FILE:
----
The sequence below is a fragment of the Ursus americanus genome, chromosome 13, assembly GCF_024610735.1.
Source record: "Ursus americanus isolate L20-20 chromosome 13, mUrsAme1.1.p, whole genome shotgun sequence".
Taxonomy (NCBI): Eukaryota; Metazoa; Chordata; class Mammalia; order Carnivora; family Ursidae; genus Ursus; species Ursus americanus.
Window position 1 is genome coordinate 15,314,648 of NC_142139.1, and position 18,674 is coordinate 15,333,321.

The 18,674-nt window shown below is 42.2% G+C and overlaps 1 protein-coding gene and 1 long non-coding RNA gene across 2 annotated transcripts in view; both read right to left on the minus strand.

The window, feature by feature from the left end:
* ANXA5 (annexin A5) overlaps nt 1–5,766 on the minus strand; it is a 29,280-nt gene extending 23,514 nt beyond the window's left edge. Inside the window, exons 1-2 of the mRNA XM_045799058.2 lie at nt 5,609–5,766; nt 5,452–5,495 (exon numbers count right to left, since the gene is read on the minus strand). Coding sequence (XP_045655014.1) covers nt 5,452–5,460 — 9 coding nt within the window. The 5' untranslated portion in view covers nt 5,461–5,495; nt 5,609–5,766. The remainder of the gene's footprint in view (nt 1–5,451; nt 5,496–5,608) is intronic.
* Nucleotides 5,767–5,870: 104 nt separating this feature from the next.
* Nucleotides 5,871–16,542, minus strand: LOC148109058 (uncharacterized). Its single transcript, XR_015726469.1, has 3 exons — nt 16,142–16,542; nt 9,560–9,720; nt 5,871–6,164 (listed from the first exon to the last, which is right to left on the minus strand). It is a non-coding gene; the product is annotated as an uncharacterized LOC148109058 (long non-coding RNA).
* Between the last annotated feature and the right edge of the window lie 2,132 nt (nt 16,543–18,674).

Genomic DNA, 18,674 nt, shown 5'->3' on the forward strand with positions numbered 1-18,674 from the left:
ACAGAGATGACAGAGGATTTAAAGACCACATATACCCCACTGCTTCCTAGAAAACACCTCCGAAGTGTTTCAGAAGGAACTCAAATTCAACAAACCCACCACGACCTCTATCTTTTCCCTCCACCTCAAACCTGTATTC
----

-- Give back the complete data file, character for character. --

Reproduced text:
The sequence below is a fragment of the Ursus americanus genome, chromosome 13, assembly GCF_024610735.1.
Source record: "Ursus americanus isolate L20-20 chromosome 13, mUrsAme1.1.p, whole genome shotgun sequence".
Taxonomy (NCBI): Eukaryota; Metazoa; Chordata; class Mammalia; order Carnivora; family Ursidae; genus Ursus; species Ursus americanus.
Window position 1 is genome coordinate 15,314,648 of NC_142139.1, and position 18,674 is coordinate 15,333,321.

The 18,674-nt window shown below is 42.2% G+C and overlaps 1 protein-coding gene and 1 long non-coding RNA gene across 2 annotated transcripts in view; both read right to left on the minus strand.

The window, feature by feature from the left end:
* ANXA5 (annexin A5) overlaps nt 1–5,766 on the minus strand; it is a 29,280-nt gene extending 23,514 nt beyond the window's left edge. Inside the window, exons 1-2 of the mRNA XM_045799058.2 lie at nt 5,609–5,766; nt 5,452–5,495 (exon numbers count right to left, since the gene is read on the minus strand). Coding sequence (XP_045655014.1) covers nt 5,452–5,460 — 9 coding nt within the window. The 5' untranslated portion in view covers nt 5,461–5,495; nt 5,609–5,766. The remainder of the gene's footprint in view (nt 1–5,451; nt 5,496–5,608) is intronic.
* Nucleotides 5,767–5,870: 104 nt separating this feature from the next.
* Nucleotides 5,871–16,542, minus strand: LOC148109058 (uncharacterized). Its single transcript, XR_015726469.1, has 3 exons — nt 16,142–16,542; nt 9,560–9,720; nt 5,871–6,164 (listed from the first exon to the last, which is right to left on the minus strand). It is a non-coding gene; the product is annotated as an uncharacterized LOC148109058 (long non-coding RNA).
* Between the last annotated feature and the right edge of the window lie 2,132 nt (nt 16,543–18,674).

Genomic DNA, 18,674 nt, shown 5'->3' on the forward strand with positions numbered 1-18,674 from the left:
ACAGAGATGACAGAGGATTTAAAGACCACATATACCCCACTGCTTCCTAGAAAACACCTCCGAAGTGTTTCAGAAGGAACTCAAATTCAACAAACCCACCACGACCTCTATCTTTTCCCTCCACCTCAAACCTGTATTC